Bitcoin Traders Defy PBOC Crackdown

Bitcoin Traders Defy PBOC Crackdown

$TECHY

Just a few weeks after the PBOC banned fundraising through token launches and ordered some Bitcoin exchanges to shut, casting a chill over the cryptocurrency industry, Chinese traders say that the market is far from dead.

While several exchanges announced that they will close Saturday, 30 October, traders have now moved to buy and sell Bitcoin directly with each other on peer-to-peer marketplaces and messenger apps.

Industry insiders say some overseas-based ICOs (initial coin offerings) are still being marketed.

Although the crackdown has dissuaded large swathes of less-experienced investors from participating in the trade, market participants point to the limits Chinese regulators ultimately face in controlling the industry, where many users are anonymous and difficult to track.

In the short-run, the crackdown has also created an arbitrage opportunity for investors, with the price of Bitcoin in China now trading at a discount to overseas exchanges.

“They can’t set rules to stop me from investing in what I want to invest in. They say you are protecting me, but as long as I think this is good, they have no way to intervene,” said an anonymous  Chinese Bitcoin investor.

“I can do over-the-counter trades or I’ll go offshore…My wallet is my wallet. I’ve never registered my identification card.”

The Chinese government on 4 September ordered ICOs to cease and soon after ordered some cryptocurrency exchanges to shutter.

Over 15 exchanges, including the 3 largest players OkCoin, Huobi and BTCChina, have since announced that they will close their mainland businesses by the end of September.

While the clampdown caused the Bitcoin price in China to tumble as much as 8% on the day of the announcement, it has since recovered to RMB Yuan 24,101 ($3,615.67) on Chinese exchange Huobi.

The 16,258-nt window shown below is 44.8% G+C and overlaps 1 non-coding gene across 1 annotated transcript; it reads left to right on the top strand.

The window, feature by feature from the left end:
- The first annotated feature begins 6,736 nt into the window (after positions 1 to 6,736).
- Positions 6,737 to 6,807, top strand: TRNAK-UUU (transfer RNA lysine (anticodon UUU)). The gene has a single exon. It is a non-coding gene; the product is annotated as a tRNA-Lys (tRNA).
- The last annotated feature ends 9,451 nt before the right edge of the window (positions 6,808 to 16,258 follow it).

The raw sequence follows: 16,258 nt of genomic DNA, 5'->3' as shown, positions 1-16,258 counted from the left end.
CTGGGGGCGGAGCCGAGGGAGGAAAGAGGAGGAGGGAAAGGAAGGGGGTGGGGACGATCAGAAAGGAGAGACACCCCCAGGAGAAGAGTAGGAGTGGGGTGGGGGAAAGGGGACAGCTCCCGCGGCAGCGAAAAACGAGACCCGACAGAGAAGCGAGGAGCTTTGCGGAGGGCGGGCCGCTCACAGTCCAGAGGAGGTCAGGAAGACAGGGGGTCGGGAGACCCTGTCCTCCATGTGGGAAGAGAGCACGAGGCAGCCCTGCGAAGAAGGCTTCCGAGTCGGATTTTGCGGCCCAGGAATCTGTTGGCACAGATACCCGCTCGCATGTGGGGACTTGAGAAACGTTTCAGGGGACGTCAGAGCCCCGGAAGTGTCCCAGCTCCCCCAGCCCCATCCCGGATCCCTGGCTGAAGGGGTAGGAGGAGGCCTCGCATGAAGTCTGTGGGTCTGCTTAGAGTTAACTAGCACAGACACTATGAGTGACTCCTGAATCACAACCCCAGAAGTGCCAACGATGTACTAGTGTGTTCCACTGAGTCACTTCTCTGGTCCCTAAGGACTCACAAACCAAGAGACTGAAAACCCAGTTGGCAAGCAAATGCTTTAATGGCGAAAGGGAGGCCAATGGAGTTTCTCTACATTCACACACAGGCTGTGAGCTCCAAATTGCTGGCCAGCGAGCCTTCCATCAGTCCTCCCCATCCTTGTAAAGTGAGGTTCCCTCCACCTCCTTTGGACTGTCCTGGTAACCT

On US exchange Bitstamp, BTC it currently trades at $4,205.

Trading has spiked generally on peer-to-peer marketplaces, according to data website Coindance.

On OTC platform LocalBitcoins, China trading volumes more than 2X in the week starting 16 September from the previous week to RMB Yuan 74-M. It hit an all-time-high in the week starting 23 September, reaching RMB Yuan 115-M in trades.

Michael Foster, co-Founder of localethereum.com, an OTC (over-the-counter) marketplace for ethereum trading, said Mainland China users accounted for 20% of its 5,000 signups since it opened for registrations this past Tuesday.

“The fact that Bitcoin is still being traded is an indication that China is not looking to eliminate them, but reposition things in a way to have better control over them,” said the founder of New York-based Coinsetter, a Bitcoin exchange.

Other Chinese cryptocurrency players said traders were also moving away from using Tencent’s (OTCMKT:TCEHY) WeChat app, to encrypted messenger app Telegram to avoid regulatory scrutiny.

Some said they were still seeing overseas-based ICOs being marketed in China.

The 4 September shutdown of ICOs stipulated that Chinese citizens were not allowed to invest in ICOs. Overseas ICOs have been returning money on a voluntary basis.

“The trend of digital currency transactions moving offshore is inevitable,” Zeng Danhua, the co-author of a Bitcoin investment guide, told a television program filmed by Chinese financial news outlet Yicai Wednesday. “The regulators may have needed to shut the platforms to guard against financial risks, and there may be a Bitcoin bubble, but its investment value persists.”

Have a terrific weekend.

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Paul A. Ebeling, polymath, excels in diverse fields of knowledge. Pattern Recognition Analyst in Equities, Commodities and Foreign Exchange and author of “The Red Roadmaster’s Technical Report” on the US Major Market Indices™, a highly regarded, weekly financial market letter, he is also a philosopher, issuing insights on a wide range of subjects to a following of over 250,000 cohorts. An international audience of opinion makers, business leaders, and global organizations recognizes Ebeling as an expert.

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